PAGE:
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The reality series Jockeys was pitched as a series that would depict racing life like it really is. Folks in the industry were excited about the show's potential. But it soon became clear that its success would depend on how much drama it could squeeze from its main characters. The show was marketed with the tag line, "To win it all, you have to risk it all." The danger of racing was made explicit: "It's the most dangerous two minutes in sports!" A series of spills and ambulances were highlighted in the opening credits.
Stra was approached about being one of the featured riders and agreed right off. "They asked me if I wanted to be on TV," she said. "And I thought, well, it will help to pay the bills." Stra was ranked much closer to zero than hero, but it was apparent from the start that she was chosen not just for being an underdog, but also for her "womanly" traits. Her fan mail reflected an appreciation for something other than her racing form. "Smoking hot jockey," was one of the less insightful comments on a YouTube video. Stra shrugs and says it's the nature of celebrity. She seems neither inspired nor offended at how her looks have played into her story. "I wasn't looking to be a star; I thought it might help me get better horses," she said. Not surprisingly, once the show aired, Stra began getting noticed at the racetrack.
But the program satisfied almost nobody. Track fans didn't fall for the re-recorded race narration that sounded like a Hardy Boys program. ("Can Mike hang on?! Here comes Alex!") And newcomers to the sport didn't take to Jimmy the Hat, professional tout, who offered viewers insider wisdom like, "People come out here to gamble."
From the start, Stra was getting as much camera time as riders with far higher profiles. Usually introduced with some variation of "the new girl," Stra was one of two female riders featured, and, in the beginning, the more regularly featured one. The first few episodes reveal her as a plucky underdog. In one scene, a trainer gently chides her as he tries to keep up with her while walking to the paddock area. "If there was a walking race around here, you'd be in first place," he said, teasingly. "Not funny," she responded, without even a hint of levity. Reflecting back, Stra says, "They saw me as some kind of out-of nowhere long shot. I never saw myself that way."
The producers also made feints toward Stra a sex symbol with a seductive promotional photo and shots of her exercising scantily clad. But she poisoned the well on that angle, too, saying on camera, "Winning a race is better than sex." Her first-person speeches to the camera were terse and not very revealing; the manufactured drama in her storyline ("Will Kayla ever win?") was pumped up with a completely depressing montage of her getting beat in about eight races in a row. Neither the producers nor Stra did a very compelling job of turning her into a rooting interest. And so, by the end of the first season, Stra's face in the opening credits was replaced by other jockeys. Her storyline, thinned out considerably, began testing her out as sort of a villain. "I hated the way they edited the show," she said. "I stopped watching it."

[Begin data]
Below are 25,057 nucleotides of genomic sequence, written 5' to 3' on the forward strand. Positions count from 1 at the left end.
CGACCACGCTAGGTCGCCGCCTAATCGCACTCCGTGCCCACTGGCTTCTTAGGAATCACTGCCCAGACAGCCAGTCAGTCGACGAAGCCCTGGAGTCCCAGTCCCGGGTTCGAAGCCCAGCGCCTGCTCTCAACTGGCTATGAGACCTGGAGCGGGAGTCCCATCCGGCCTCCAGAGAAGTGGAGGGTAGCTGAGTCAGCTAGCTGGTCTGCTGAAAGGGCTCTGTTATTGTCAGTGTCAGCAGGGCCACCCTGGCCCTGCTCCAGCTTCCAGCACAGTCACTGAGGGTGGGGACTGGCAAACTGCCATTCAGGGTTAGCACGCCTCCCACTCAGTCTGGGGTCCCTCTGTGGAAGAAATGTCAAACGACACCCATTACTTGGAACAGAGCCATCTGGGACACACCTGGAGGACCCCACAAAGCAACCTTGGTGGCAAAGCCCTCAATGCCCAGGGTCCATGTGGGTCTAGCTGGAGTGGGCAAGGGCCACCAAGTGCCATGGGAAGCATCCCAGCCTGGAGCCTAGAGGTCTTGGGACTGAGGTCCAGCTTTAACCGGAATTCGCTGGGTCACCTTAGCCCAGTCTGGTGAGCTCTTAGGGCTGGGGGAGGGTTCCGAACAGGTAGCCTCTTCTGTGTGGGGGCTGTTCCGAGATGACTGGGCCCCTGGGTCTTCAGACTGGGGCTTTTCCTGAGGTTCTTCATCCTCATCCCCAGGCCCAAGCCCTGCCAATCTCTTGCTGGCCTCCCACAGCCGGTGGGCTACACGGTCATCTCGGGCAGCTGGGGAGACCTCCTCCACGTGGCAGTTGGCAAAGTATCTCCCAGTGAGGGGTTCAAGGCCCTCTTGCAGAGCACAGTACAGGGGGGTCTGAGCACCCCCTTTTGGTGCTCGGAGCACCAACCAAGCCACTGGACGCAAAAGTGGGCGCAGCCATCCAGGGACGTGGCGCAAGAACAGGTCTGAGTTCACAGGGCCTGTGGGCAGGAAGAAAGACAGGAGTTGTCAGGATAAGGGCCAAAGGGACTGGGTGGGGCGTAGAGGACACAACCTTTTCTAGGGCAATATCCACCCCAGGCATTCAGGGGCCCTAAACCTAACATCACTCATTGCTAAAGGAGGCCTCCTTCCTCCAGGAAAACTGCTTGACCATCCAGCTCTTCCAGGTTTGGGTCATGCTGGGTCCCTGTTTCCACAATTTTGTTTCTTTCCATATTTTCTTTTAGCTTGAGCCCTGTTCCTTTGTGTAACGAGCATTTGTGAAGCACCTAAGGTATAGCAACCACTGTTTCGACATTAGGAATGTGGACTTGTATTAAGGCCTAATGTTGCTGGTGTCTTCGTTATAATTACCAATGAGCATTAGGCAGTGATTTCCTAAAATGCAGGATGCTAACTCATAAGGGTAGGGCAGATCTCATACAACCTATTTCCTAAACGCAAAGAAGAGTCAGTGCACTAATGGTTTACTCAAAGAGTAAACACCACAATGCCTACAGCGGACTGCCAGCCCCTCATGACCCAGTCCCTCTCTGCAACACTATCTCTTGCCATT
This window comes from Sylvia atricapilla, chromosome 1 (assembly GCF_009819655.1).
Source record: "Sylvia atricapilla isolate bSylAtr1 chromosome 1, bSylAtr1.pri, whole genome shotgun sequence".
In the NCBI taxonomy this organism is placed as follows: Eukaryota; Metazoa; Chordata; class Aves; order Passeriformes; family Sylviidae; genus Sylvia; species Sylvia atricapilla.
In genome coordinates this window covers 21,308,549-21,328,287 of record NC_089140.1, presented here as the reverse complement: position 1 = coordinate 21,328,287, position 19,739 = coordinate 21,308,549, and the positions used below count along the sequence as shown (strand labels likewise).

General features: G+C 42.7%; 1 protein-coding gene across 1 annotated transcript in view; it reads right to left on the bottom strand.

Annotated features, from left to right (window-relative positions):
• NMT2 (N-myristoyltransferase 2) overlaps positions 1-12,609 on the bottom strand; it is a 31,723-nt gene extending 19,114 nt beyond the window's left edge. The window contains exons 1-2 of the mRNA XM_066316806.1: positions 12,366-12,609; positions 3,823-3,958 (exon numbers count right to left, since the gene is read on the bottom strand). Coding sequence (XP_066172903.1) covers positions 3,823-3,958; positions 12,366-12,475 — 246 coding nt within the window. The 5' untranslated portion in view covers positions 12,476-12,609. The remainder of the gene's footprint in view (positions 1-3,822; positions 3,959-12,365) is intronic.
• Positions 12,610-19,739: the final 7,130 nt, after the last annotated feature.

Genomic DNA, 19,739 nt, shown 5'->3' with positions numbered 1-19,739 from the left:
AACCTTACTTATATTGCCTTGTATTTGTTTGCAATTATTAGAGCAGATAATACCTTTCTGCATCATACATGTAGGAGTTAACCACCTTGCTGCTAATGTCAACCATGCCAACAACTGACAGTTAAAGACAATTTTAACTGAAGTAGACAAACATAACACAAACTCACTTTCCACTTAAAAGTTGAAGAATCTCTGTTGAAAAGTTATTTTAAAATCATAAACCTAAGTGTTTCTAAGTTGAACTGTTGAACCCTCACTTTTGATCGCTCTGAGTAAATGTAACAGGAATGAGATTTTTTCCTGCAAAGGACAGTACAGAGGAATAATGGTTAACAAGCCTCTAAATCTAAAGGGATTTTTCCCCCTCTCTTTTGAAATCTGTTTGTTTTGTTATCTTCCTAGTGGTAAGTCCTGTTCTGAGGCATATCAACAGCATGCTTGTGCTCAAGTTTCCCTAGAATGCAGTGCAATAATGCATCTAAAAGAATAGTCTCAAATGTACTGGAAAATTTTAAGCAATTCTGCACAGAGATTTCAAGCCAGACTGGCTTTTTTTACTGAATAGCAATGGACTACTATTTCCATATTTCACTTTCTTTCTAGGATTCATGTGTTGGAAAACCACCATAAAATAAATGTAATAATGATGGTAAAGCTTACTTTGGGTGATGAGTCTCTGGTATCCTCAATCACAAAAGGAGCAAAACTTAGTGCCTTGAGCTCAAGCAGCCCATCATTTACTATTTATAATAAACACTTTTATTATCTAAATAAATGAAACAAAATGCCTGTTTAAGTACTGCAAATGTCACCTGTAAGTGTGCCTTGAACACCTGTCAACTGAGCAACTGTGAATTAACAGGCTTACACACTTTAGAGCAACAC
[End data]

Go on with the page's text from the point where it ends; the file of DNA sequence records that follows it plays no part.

Meanwhile, the other female rider, Chantal Sutherland, was rushed to the front of the narrative. Not a single episode missed the pretty Canadian rider with her boyfriend in the jockey's room, having heart-to-heart talks about their future and starting a family. During those episodes, we saw Stra in a bar with some guy we weren't introduced to, and then she committed a race violation and had her horse disqualified. In the show's second and final season, Stra fumed about unequal conditions for women riders, and then got teased by fellow riders for being thin-skinned about it.
Ultimately, she got hung out to dry by the jockey community and the show's producers, who clearly found her to be a bit more (or less) than they expected. Before the show had been officially cancelled, Stra was gone from the narrative — and Southern California.
Kayla Stra does not like to play the gender angle. Numerous interlocutors have explored that path, but she insists that it hasn't been much of a factor in her development. But while her talent may not necessarily be tied to her gender, her career prospects unfortunately may be.
Relatively speaking, the history of professional female jockeys is a short one. It was 1969 when Diana Crump took a mount at Hialeah Park and became the first woman to ride in a major race in the country. A couple decades later, New York-based rider Julie Krone hurdled more barriers by becoming the first woman to win a Triple Crown race.
Discrimination against woman riders in Australia lasted longer, but also vanished quicker. The Aussies restricted female riders to "ladies-only" races until 1980. Jockey Bill Smith rode throughout the mid-20th century but only because she kept her real identity as a woman secret. But since then, the continent has worked to make up for lost time. In Victoria, 17 percent of the riders are women with only 10 percent of the mounts, according to AllWomenSport.com, and female jockeys are starting to win big races and big purses.
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